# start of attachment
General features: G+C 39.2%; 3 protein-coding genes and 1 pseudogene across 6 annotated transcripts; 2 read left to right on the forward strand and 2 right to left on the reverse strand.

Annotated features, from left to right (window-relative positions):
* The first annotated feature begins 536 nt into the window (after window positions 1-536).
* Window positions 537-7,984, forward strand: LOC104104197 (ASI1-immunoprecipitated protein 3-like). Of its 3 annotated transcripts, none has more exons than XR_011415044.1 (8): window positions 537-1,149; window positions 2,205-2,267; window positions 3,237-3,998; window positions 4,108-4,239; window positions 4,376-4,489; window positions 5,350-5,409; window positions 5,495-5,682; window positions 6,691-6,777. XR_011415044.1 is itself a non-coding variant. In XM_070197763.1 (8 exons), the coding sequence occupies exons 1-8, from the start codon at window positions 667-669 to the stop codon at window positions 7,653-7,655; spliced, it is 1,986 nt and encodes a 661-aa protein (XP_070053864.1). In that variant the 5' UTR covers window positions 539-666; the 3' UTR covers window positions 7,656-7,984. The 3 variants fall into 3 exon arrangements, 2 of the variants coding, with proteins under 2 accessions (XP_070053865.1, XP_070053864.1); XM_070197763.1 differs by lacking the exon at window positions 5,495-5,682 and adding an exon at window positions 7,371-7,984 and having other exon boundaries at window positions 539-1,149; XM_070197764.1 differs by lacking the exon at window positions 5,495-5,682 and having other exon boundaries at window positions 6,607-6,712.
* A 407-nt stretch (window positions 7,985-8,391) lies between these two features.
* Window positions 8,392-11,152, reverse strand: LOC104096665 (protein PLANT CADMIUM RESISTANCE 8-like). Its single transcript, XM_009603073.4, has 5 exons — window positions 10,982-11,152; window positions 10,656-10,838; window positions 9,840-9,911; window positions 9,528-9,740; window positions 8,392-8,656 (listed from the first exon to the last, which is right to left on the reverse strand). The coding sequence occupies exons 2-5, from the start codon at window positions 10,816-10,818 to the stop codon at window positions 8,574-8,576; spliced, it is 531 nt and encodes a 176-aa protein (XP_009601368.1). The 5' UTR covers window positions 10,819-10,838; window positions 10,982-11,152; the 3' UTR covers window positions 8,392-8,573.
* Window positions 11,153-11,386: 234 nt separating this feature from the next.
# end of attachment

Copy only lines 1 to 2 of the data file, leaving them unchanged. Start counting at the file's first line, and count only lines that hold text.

General features: G+C 39.2%; 3 protein-coding genes and 1 pseudogene across 6 annotated transcripts; 2 read left to right on the forward strand and 2 right to left on the reverse strand.

Annotated features, from left to right (window-relative positions):